“Julie and I have three beautiful children that we love deeply. I want to be a good father to them and now I’ll be able to spend more time and share more with them.”
That was Pierre Karl Péladeau explaining why he was quitting his full-time job so that he could devote more time to his family.
Three years ago, on March 14, 2013.
Two months later, PKP was accepting a new job handed to him by then-premier Pauline Marois as chair of the Hydro-Québec board of directors. Ten months later, he quit that job to announce he was running as a Parti Québécois candidate in St. Jérôme, an election that he won in April, 2014. Seven months later, he was elected the new leader of the Parti Québécois. A year after that, on Monday, he resigned as PQ leader.
“The gesture was unexpected,” wrote Gérard Bérubé in Le Devoir. “In a speech peppered with emotional breaks, (Péladeau) says he now wants to act in a consulting leadership capacity and allow more time for his family and his philanthropic works.”
Oh, wait, that was in 2013 again. My bad. Here’s what the 54-year-old Péladeau said Monday, in an unexpected resignation speech peppered with emotional breaks:
“Today, a lack of alternatives forces me to make a heartbreaking choice between my family and my political vision. Our political vision, which is shared by many citizens. I chose my family. … I make this decision for the sake of my children. I must, for them, remain a good example.”
I’m not sure what example Péladeau was trying to set yesterday, but it made me ill to see his resignation described as courageous by so many pundits and politicians.
Yes, leaving your job to care for your young family is courageous. That’s what my mother did, and that’s what hundreds of millions of mothers (and some fathers) do without question all over the world every day. And they do this often at great cost, both to their career and their finances, without anyone standing up in the legislature to applaud their bravery. Their choices often mean these women are underrepresented in our boardrooms and our governments, undervalued by society and unpaid for nurturing our children.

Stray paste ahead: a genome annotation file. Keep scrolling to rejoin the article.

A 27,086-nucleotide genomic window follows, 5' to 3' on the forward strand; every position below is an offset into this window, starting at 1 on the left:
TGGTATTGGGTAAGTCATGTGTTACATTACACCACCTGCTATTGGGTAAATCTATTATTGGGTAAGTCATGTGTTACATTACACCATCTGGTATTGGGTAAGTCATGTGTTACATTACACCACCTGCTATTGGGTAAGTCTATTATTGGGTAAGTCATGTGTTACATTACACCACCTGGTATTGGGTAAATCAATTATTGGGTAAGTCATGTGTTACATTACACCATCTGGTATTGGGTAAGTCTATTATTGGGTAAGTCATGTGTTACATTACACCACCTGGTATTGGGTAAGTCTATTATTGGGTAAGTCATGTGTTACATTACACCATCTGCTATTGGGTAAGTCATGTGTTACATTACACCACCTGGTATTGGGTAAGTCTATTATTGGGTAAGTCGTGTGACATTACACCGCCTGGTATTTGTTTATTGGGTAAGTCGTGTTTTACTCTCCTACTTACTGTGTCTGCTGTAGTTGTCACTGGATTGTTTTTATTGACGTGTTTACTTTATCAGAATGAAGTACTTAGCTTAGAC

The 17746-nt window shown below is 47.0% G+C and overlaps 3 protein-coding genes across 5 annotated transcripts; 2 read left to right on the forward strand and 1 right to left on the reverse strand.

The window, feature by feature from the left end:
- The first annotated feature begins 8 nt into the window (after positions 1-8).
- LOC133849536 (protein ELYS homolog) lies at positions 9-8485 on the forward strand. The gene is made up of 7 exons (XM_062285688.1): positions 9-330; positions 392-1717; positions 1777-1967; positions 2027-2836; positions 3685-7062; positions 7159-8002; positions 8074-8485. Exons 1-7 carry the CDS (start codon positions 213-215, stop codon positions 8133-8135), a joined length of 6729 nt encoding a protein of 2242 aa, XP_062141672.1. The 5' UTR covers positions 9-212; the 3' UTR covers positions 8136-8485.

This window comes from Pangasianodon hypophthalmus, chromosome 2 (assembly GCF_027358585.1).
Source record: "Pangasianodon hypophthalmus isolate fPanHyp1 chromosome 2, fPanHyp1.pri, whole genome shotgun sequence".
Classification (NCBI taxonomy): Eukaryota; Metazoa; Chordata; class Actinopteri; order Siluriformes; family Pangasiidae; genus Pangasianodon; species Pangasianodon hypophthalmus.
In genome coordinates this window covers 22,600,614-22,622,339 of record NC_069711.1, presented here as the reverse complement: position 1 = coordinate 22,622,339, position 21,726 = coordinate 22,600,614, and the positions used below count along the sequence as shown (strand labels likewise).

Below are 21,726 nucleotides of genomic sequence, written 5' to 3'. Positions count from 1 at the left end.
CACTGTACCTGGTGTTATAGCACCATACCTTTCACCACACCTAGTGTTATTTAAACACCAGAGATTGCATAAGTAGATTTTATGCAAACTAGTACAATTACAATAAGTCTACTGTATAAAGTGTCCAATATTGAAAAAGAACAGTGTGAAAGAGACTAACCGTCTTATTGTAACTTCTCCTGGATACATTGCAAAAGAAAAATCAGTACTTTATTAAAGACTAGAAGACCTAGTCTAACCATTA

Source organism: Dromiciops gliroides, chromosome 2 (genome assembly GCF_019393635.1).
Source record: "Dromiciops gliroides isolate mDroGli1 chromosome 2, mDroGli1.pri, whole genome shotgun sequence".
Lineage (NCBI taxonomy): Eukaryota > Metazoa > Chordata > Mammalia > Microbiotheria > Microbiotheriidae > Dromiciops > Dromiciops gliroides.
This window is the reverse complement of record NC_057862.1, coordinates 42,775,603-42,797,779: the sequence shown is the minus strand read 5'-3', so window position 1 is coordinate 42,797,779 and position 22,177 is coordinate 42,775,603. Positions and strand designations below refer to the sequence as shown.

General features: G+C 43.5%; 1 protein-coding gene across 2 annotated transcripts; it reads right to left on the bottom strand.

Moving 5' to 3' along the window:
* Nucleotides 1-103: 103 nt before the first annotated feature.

Péladeau, on the other hand, doesn’t even need to work. He was earning $8.3-million a year when he quit as CEO of Quebecor during that emotional 2013 speech. He owns stock worth at least twice that and could afford to support several hundred families without breaking a sweat.
Already, speculation is rife about Péladeau’s return to the Quebecor boardroom from the very people who are lauding his “bravery” in resigning for the sake of his family. That’s a little like congratulating an alcoholic for giving up tequila while debating whether his next drink will be scotch or Grand Marnier.
I don’t want to get too deeply into the personal details of Péladeau’s on-again, off-again relationship with Julie Snyder, the Quebec television producer and mother of his youngest children, Thomas, 10, and Romy, 7. (His eldest child Marie, 16, is from a previous marriage).
But the story of the PQ leader’s resignation is impossible to understand without that context.